Classic Essays

The Law of Life

lifeboat-john-scottby George Avila

AS A first-year law student I have been thinking recently about “the law.” It occurs to me that playwrights could make better use of a law-school education than most law students do. For law students, by and large, use their education to become well-paid parasites; but a true White man’s playwright — a Sophocles or a Shakespeare — could take the cases law students study and fashion beauty from them, tragic or comic. Many of the cases lend themselves to such a treatment.

Take, for examples, the case of U.S. v. Holmes, an 1842 decision. In that case a ship carrying European immigrants struck an iceberg near Newfoundland and began rapidly to fill with water. A longboat was lowered, and 32 passengers scrambled on, along with three members of the crew, among them the defendant Holmes. Holmes, a manly and courageous seaman who had acted heroically throughout the catastrophe to save the passengers, threw some passengers overboard to keep the longboat from sinking. Holmes succeeded in saving the boat, but after it was discovered by a passing ship he was arrested for manslaughter and later convicted.

In my criminal law class the professor posed questions concerning Holmes, and I noted the responses. Most of the students, of course, didn’t really care: what, after all, did this have to do with getting a job? And those who did care — how conventional their minds were! Their responses reeked of pious indignation that a man should “take the law into his own hands.” Such “tyranny” was abhorrent to them: in their view “the law” prevails everywhere and at all times.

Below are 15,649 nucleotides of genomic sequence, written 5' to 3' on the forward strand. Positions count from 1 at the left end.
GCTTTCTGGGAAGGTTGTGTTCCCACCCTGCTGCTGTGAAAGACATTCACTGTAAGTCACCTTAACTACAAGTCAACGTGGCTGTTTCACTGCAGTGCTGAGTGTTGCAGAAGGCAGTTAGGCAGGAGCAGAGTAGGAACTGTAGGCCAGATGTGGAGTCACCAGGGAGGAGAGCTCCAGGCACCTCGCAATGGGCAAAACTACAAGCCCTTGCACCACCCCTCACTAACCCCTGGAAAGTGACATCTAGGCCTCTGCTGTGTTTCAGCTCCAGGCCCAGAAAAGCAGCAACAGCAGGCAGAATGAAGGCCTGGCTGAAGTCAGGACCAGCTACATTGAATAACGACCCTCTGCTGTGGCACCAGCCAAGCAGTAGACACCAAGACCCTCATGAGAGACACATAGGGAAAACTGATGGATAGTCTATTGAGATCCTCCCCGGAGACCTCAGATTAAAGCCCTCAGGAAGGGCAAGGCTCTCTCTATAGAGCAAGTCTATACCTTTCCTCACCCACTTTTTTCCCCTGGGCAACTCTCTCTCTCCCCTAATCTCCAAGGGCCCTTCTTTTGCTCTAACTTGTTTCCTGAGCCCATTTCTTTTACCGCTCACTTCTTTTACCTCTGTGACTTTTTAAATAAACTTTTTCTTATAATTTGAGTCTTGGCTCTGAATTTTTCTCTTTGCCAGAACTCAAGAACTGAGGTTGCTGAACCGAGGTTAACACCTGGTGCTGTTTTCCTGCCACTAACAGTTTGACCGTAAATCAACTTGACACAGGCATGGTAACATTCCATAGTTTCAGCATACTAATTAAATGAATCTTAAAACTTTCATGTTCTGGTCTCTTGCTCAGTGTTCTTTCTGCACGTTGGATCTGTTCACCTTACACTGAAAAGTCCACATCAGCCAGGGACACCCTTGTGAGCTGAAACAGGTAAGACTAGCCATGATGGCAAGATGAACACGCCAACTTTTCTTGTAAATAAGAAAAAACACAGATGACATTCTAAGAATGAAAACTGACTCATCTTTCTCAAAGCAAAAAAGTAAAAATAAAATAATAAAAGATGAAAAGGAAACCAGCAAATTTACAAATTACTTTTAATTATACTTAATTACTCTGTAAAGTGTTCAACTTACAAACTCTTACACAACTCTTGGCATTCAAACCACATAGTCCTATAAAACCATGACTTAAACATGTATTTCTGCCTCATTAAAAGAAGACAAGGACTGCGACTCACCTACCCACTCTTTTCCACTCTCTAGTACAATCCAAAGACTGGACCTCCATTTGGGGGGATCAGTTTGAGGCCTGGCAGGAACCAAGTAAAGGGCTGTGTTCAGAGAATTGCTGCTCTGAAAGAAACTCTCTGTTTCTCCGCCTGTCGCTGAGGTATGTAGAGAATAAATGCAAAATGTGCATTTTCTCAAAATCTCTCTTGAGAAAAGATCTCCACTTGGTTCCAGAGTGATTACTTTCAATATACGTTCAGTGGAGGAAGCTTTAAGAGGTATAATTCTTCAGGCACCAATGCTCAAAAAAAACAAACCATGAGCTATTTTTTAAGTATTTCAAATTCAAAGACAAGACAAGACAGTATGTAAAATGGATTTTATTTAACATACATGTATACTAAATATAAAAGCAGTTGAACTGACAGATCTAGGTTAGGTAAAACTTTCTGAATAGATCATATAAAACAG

They’re right, of course. The law does prevail everywhere, at all times — only they have the wrong law. What these media-soaked yuppies fail to see, or rather lack the backbone to see, is that underlying the petty swindle they call “the law” is a Law of Life, of Nature, of Struggle, of Selection. The fact that at only critical points — such as in Holmes — does this law appear so forcibly that even cowards can no longer close their eyes to it does not mean this law is not always operative.

And is not the predicament of the White race today like that of Holmes and his swamped boat? For not all the teeming masses of humanity alive today can survive and procreate; choices must be made.

This is a hard truth. It is a tragic truth, a truth for playwrights and not for lawyers. But it is on hard truths, I think, that the National Alliance has built its program. And as Nietzsche once said, so it remains true today: the worth of a man and a people are measured by the question, “How much truth can you endure?”

* * *

Source: National Vanguard magazine, No. 102, December 1984, p. 4; transcribed by Anthony Collins

 

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